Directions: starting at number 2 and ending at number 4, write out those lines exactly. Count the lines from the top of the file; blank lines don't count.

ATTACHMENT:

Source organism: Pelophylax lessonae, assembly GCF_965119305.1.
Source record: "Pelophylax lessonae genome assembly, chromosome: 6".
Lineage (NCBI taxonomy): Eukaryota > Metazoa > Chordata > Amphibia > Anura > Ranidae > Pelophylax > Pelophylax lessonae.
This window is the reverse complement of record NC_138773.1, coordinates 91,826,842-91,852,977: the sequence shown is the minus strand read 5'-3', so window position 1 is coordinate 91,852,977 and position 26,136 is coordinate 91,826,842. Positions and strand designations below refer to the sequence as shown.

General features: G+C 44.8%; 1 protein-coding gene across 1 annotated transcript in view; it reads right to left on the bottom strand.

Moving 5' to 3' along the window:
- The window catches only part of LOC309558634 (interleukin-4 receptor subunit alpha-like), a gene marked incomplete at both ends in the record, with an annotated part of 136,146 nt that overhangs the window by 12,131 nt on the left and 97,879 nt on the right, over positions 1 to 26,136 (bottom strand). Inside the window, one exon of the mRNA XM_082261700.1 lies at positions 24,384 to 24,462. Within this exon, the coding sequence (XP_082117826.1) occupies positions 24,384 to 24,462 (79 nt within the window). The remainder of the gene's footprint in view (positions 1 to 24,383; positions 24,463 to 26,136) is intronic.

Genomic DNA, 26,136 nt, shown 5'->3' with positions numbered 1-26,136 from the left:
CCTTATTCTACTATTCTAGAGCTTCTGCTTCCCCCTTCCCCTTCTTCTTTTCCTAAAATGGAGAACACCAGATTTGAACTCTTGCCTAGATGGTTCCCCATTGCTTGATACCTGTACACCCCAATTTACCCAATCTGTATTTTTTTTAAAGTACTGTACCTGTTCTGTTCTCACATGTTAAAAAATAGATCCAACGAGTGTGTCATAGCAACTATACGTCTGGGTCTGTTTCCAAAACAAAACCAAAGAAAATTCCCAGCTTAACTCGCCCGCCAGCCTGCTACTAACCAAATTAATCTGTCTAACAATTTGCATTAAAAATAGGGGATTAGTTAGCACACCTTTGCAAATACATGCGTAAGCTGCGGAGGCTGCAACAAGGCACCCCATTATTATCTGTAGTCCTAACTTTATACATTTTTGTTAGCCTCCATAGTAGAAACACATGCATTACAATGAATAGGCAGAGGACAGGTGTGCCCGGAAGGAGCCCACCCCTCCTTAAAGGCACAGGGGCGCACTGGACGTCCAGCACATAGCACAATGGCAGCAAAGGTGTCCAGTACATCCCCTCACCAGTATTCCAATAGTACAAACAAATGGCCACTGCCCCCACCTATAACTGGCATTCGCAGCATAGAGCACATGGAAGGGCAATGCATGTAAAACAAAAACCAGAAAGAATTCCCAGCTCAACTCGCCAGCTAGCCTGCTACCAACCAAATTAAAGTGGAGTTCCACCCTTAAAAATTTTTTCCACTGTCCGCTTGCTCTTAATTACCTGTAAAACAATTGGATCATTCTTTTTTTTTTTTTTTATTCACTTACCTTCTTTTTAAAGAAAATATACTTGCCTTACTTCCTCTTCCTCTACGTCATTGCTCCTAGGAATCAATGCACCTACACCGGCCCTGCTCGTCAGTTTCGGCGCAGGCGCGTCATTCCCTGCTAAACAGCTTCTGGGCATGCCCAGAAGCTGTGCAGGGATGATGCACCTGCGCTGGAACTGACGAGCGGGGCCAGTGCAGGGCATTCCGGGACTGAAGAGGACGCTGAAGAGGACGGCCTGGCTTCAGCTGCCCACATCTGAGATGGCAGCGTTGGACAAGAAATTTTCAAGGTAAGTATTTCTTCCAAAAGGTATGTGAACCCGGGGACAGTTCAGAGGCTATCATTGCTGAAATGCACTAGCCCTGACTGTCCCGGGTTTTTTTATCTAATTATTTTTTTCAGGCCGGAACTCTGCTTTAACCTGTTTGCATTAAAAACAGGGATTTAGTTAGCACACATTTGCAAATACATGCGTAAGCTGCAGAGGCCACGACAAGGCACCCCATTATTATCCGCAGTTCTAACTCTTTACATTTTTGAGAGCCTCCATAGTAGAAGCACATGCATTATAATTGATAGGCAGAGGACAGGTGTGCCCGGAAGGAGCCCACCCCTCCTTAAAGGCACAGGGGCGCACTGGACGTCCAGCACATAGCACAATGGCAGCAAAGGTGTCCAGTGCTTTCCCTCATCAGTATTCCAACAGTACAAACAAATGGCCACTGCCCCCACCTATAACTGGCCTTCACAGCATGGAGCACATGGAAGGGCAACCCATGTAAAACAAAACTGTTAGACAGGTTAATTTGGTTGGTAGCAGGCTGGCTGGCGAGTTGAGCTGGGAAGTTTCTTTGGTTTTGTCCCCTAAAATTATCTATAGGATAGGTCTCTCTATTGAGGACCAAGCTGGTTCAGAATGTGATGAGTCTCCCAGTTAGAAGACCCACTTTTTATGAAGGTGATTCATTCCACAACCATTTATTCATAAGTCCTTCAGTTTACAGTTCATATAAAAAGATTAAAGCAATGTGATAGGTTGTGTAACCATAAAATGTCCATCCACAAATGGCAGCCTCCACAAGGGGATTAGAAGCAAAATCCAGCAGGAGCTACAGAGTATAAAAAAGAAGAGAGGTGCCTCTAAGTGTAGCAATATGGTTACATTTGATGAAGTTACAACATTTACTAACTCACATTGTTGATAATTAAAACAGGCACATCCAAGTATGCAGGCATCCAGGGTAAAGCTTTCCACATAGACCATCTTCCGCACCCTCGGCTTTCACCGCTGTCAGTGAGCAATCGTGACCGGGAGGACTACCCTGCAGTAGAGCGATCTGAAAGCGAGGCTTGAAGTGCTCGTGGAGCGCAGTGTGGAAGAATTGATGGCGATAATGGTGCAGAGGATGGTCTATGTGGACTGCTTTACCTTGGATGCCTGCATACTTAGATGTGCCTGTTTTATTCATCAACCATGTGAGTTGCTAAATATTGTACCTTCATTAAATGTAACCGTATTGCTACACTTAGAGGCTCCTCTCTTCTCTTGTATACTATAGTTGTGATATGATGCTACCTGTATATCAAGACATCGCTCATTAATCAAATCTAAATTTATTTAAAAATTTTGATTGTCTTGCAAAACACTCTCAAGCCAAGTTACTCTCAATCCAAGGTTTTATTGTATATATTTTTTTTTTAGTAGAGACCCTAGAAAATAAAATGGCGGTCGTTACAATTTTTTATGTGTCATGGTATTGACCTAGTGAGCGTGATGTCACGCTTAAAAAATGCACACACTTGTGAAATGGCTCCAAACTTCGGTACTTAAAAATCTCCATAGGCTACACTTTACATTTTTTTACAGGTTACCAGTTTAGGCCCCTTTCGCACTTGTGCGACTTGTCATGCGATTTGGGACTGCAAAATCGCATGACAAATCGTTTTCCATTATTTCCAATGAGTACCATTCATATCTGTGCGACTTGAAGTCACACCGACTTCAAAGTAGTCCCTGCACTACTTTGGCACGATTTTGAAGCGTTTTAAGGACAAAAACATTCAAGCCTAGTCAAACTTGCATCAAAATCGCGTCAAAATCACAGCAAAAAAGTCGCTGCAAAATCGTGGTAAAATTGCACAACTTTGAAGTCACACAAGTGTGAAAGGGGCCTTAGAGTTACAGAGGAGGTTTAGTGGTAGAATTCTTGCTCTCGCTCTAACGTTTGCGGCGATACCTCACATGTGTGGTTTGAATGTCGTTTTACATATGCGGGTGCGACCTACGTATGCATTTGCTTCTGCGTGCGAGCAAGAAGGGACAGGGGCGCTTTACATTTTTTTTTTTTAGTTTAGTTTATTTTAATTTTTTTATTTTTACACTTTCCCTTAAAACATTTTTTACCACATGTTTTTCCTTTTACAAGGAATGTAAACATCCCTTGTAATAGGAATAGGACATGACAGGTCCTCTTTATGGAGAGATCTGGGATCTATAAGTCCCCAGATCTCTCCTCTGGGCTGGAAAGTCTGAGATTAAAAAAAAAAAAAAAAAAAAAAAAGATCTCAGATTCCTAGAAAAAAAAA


Source record: "Pelophylax lessonae genome assembly, chromosome: 6".
Lineage (NCBI taxonomy): Eukaryota > Metazoa > Chordata > Amphibia > Anura > Ranidae > Pelophylax > Pelophylax lessonae.
This window is the reverse complement of record NC_138773.1, coordinates 91,826,842-91,852,977: the sequence shown is the minus strand read 5'-3', so window position 1 is coordinate 91,852,977 and position 26,136 is coordinate 91,826,842. Positions and strand designations below refer to the sequence as shown.